Running Helped This Woman Cope After She Was Diagnosed with a Rare Muscle Disease
We dare you not to feel inspired to tackle challenges after reading about Sara Hosey's journey.
The ability to move is something you probably subconsciously take for granted, and no one knows that more than runner Sara Hosey. The 32-year-old from Irving, TX, was recently diagnosed with myasthenia gravis (MG), an extremely rare neurological disease characterized by weakness and rapid fatigue of muscles you consciously control throughout the body.
Hosey has been running since she was in college, actively participating in 5Ks and half marathons. Running became a part of her life, and she never thought twice about lacing up whenever she wanted. A stressful day at work? Nothing a quick jog couldn't cure. Trouble sleeping? A long run would help wear her out. (Here are 11 science-backed reasons running is really good for you.)
Then one day during the summer of last year, she unexpectedly started slurring while having dinner with her family. "I had been feeling extra tired for the past few weeks, but I just chalked it up to work stress," says Hosey. "Then one night I could barely chew on my food and started slurring my words. That happened three times over two weeks before I finally decided to go to the hospital."
After doing a series of tests, including a CT and MRI, doctors still couldn't figure out what was wrong. "I felt so helpless and out of control, so I turned to the one thing that had always kept me grounded: running," she says.
She decided to sign up and start training for the United Airlines New York City Half Marathon, her fourth race at that distance. "I just wanted to feel like I had power over something, and I knew running would help me do that," says Hosey. (Did you know that a "runner's high" is actually a real, scientifically proven thing?)
For the next nine months, her symptoms persisted, which made training harder than ever before. "My body never felt like I was building any endurance," says Hosey. "I have always used the Hal Higdon Novice 1 to train and I did for this one as well. But my muscles never got any better like they used to. I could barely make it a mile during training runs before I had to stop. I did every training run (except a few) and my endurance just never improved."
During this time, doctors still couldn't pinpoint what was wrong with her. "I did a lot of research myself, and came across MG online," says Hosey. "I recognized a lot of the symptoms and decided to ask my doctor for a specific blood test for the illness." (Related: Google's New Health Search Will Help You Find Accurate Medical Info Online)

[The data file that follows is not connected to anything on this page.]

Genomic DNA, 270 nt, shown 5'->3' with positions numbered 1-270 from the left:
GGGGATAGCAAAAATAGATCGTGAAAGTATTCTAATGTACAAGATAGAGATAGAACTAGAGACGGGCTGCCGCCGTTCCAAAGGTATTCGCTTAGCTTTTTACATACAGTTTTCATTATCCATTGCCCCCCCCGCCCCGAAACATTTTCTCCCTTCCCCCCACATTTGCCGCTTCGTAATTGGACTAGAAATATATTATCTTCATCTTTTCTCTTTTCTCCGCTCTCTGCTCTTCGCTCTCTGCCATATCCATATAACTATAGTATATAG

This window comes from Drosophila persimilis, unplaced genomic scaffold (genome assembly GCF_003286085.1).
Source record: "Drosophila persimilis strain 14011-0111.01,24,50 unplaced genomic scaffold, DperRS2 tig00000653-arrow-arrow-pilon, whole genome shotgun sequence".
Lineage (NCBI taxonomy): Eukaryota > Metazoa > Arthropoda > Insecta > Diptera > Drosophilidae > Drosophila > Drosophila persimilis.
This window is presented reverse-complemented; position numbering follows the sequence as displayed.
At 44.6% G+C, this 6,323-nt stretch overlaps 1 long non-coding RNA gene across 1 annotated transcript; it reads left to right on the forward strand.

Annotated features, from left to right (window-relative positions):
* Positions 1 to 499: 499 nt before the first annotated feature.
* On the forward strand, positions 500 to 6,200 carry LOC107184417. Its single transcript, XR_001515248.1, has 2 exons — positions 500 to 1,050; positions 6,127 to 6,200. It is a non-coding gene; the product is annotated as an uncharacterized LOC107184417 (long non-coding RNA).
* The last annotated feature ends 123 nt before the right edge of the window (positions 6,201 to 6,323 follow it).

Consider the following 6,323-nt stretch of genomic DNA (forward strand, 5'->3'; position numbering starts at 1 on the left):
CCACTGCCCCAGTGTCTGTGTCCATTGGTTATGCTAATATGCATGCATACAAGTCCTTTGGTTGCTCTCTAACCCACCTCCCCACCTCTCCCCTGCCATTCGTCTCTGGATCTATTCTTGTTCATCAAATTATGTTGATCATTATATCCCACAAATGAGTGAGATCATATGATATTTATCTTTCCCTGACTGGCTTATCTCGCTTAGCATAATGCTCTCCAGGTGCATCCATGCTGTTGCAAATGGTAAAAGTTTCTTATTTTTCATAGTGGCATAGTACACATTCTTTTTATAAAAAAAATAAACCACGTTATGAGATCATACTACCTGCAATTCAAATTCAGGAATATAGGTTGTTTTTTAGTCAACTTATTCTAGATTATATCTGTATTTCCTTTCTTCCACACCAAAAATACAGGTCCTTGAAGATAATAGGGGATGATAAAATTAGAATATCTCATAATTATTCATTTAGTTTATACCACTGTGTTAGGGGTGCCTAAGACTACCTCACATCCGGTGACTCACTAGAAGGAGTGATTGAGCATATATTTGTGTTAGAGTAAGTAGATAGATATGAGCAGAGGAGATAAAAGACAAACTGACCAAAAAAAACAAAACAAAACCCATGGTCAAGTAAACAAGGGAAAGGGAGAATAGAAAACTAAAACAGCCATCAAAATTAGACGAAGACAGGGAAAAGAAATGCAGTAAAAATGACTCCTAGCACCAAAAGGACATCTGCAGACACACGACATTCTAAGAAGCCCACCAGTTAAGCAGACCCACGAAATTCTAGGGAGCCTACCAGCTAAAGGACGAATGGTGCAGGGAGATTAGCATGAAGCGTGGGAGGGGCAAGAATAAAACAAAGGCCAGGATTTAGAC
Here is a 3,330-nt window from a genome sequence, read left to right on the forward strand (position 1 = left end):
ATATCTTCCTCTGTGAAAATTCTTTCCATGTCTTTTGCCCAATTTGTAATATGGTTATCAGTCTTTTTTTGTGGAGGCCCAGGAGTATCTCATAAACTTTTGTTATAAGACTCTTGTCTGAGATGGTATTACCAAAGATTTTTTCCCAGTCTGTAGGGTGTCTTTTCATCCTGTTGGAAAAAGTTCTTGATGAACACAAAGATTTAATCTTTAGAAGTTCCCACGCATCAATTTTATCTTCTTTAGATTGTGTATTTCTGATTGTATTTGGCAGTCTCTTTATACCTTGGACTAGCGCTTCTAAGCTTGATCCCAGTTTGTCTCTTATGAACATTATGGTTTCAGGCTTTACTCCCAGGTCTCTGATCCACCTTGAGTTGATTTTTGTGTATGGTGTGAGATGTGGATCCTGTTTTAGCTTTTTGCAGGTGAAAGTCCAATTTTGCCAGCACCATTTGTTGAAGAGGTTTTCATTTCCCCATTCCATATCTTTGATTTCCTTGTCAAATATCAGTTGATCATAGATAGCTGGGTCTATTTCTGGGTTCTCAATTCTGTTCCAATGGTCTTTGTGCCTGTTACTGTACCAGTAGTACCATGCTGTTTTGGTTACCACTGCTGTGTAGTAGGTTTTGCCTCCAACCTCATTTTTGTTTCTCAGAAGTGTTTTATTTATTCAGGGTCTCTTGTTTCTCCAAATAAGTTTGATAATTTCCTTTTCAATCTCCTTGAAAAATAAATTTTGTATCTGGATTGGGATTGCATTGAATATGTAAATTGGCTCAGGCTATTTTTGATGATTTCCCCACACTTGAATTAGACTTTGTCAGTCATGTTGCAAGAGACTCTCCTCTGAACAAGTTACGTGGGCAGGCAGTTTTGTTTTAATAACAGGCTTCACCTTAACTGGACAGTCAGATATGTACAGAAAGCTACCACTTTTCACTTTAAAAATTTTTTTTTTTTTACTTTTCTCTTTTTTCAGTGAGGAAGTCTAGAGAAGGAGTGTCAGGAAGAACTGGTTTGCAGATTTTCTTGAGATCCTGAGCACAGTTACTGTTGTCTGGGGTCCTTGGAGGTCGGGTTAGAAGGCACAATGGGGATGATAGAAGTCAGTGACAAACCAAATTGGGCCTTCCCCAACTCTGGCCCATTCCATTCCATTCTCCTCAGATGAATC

Then, in February of this year, just weeks before she was set to run the half marathon, doctors confirmed her suspicions. Hosey did, in fact, have MG-a disease that does not yet have a cure. "Honestly, it was kind of a relief," she says. "I was no longer living in doubt and fearing for the worst."
Doctors told that because of her excellent physical health, the disease hadn't impacted her as quickly as it would have with someone who was less fit. Still, "I wasn't sure what this diagnosis meant for the future, so I was determined to continue my training and do the half no matter what," she says. (Just signed up for a race and have no idea where to start? This half marathon training plan should help.)
Hosey kept true to the promise she made to herself and completed the half marathon in NYC this past weekend. "It was the hardest run I'd ever done," Hosey says. "After I was wheezing, my lungs hurt and I actually crossed the finish line and cried. It felt like such a huge accomplishment since my body was working against me. All of the frustrations dealing with doctors who kept prescribing the wrong medications just came out. I was proud and relieved to have accomplished my goal but all the emotions I've been holding in came out too."
With the diagnosis behind her, a lot of questions are still lingering for Hosey. How will this disease affect her movement long term? For now, one thing's for sure: more running. "I'll probably move down to 5Ks, but I'll keep moving as much as I can," she says. "It's so easy to take for granted what you can do until you lose it, then you have a completely new appreciation for it."
Hosey hopes that by sharing her story, she can raise awareness about MG and encourage people to stay active and keep on moving because "you never know what could happen."